In the coming months, users will start noticing things looking more and more different on Ubuntu. As we gradually roll out our new and improved Suru visual language, you’ll see apps and various other bits of the platform take on a lighter, more clean and cohesive look.
Why refresh apps at all?
As Ubuntu brings convergence to life—embracing today’s as well as future devices—our visual style and UI Toolkit need to evolve to support the new world. The changes taking place platform-wide make it simpler for designers and developers to integrate convergence from inception, and help apps come to life equally on mobile or desktop without a lot of additional work. As we apply new convergence UI and UX patterns to general-purpose components like lists and checkboxes, we also seek out opportunities to work with community developers and designers to put the thinking and new components into practice. The Clock app has been one such opportunity.
Our clean, crisp and lucid Suru visual language and style works well with the added functionality required for convergence. There’s less visual distraction and noise than ever, providing a clear pathway to making the most of the new toolkit’s convergence functionality.
Our Suru visual design language is based on origami, with graphic elements containing meaningful folds and shadows to create the illusion of paper and draw focus to certain areas. Using the main clock face’s current animation (where the clock flips from analog to digital on touch) as inspiration, it seemed natural to place a fold in the middle of the clock. On touch, the clock “folds” from analog to digital.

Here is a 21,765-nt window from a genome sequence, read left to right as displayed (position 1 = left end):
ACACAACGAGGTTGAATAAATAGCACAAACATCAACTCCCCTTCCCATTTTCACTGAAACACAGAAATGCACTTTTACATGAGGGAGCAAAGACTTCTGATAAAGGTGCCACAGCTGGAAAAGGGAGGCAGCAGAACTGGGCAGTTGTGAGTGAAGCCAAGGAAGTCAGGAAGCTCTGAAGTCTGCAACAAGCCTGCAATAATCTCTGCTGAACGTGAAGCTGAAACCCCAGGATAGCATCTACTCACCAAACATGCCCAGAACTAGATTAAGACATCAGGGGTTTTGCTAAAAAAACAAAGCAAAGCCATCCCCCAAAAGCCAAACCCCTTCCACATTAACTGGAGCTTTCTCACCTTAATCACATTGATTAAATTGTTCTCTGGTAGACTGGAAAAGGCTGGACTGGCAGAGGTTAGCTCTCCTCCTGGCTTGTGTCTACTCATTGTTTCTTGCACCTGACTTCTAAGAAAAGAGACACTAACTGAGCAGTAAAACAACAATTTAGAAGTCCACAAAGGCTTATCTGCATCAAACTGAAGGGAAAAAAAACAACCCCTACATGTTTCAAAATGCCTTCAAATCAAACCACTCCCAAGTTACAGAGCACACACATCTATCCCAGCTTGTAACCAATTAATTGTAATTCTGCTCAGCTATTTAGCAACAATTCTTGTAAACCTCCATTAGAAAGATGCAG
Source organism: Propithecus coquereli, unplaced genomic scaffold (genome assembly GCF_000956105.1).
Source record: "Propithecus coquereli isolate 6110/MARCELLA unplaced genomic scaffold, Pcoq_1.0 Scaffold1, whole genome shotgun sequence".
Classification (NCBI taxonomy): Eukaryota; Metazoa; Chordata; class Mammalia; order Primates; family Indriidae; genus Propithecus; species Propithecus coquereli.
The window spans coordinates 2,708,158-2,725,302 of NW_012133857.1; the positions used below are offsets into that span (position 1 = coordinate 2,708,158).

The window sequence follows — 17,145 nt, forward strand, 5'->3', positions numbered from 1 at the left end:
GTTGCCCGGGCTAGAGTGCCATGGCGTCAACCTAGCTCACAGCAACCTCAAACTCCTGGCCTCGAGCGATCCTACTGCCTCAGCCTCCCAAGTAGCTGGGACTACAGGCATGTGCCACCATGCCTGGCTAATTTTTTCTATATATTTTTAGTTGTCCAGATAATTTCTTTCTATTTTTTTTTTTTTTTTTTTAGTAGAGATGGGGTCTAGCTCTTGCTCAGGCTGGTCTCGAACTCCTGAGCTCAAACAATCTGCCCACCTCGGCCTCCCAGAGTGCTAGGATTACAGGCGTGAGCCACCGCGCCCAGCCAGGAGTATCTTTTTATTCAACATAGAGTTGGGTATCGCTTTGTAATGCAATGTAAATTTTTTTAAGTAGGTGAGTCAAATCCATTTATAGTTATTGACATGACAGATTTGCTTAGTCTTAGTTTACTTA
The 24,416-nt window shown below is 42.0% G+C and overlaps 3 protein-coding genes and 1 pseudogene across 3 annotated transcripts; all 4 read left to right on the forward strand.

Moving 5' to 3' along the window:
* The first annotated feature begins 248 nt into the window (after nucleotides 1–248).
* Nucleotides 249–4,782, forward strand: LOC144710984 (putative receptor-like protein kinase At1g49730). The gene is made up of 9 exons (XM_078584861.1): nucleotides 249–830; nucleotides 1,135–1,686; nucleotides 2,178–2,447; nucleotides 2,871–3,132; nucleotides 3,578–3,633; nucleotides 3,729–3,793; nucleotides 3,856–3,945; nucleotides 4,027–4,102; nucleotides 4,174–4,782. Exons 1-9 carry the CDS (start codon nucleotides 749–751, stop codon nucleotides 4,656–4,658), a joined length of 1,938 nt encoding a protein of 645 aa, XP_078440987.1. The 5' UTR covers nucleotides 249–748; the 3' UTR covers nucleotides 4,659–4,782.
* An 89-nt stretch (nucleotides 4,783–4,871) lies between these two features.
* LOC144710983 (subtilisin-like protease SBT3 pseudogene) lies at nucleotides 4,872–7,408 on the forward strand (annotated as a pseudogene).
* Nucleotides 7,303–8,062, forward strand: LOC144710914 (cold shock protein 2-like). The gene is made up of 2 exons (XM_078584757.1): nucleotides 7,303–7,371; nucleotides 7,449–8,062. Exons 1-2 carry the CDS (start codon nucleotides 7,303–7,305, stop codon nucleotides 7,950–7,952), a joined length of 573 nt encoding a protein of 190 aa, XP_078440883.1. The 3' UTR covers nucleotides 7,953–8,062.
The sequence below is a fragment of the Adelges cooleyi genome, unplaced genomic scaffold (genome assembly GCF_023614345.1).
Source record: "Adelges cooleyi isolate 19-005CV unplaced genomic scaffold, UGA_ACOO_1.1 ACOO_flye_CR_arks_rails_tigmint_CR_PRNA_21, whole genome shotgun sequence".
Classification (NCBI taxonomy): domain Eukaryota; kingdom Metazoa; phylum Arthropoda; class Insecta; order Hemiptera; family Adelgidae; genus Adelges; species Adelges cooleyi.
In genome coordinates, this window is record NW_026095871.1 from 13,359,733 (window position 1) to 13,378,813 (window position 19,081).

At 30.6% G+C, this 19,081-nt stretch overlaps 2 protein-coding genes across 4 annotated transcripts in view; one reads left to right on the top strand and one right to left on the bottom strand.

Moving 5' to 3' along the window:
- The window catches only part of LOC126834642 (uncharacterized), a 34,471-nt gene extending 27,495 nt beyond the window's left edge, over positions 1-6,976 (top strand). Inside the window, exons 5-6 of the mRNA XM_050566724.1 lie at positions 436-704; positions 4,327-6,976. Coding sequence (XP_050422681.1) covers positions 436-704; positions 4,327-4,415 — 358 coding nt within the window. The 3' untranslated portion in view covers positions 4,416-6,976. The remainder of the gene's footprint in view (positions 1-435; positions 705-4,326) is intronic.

To further the paper look, drop shadows are used to give the illusion of layers of paper. The shadow under the clock face elevates it from the page, adding a second layer. The drop shadows on the clock hands add yet another layer.
As for colours, the last clock design featured a grey and purple scheme. In our new design, we make use of our very soon-to-be released new color palette. We brightened the interface with a white background and light grey clock face. On the analog clock, the hour and second hands are now Ubuntu orange. With the lighter UI, this subtle use of branding is allowed to stand out more. Also, the purple text is gone in favor of a more readable dark grey.
The bottom edge hint has also been redesigned. The new design is much more minimal, letting users get used to the gesture without interrupting the content too much.
In the stopwatch section, the fold is absent from the clock face since the element is static. We also utilize our new button styling. In keeping with the origami theme, the buttons now have a subtle drop shadow rather than an inward shadow, to again create a more “paper” feel.
This project has been one of my favorites so far. Although it wasn’t a complete redesign (the functionality remains the same) it was fun seeing how the clock would evolve next. Hope you enjoy the new version of the clock, it’s currently in development so look out for it on your phones soon and stay tuned for more visual changes.
Visual Design: Rae Shambrook
UX Design: James Mulholland